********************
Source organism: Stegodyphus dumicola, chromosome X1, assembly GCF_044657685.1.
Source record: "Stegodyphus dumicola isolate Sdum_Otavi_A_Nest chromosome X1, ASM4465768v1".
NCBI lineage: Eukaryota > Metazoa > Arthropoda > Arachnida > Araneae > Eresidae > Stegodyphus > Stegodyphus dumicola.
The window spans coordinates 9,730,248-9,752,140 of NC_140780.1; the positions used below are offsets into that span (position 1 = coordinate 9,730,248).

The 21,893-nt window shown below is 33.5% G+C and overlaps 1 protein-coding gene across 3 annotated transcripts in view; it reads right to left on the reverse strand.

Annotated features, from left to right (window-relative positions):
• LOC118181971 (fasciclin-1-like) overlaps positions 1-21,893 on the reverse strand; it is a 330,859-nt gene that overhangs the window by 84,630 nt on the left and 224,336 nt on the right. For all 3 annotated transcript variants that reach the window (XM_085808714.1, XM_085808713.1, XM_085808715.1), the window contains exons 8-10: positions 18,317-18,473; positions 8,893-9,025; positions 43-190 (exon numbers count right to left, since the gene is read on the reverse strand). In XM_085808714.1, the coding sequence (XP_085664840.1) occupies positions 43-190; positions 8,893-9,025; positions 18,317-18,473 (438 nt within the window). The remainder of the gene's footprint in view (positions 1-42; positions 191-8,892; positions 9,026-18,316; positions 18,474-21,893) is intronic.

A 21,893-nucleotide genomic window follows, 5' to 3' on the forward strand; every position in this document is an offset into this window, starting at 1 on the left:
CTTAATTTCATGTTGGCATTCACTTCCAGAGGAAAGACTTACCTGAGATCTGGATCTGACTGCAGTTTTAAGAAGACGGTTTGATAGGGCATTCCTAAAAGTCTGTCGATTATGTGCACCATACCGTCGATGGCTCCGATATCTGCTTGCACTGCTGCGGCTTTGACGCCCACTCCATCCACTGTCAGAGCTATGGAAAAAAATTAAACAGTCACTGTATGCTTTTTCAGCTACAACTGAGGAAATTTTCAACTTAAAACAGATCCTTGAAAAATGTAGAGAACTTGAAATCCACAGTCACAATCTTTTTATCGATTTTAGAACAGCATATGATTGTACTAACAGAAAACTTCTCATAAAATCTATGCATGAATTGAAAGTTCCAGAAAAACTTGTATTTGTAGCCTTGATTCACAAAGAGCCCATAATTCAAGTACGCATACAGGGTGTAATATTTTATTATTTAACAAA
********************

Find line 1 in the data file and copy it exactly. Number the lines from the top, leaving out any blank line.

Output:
Source organism: Stegodyphus dumicola, chromosome X1, assembly GCF_044657685.1.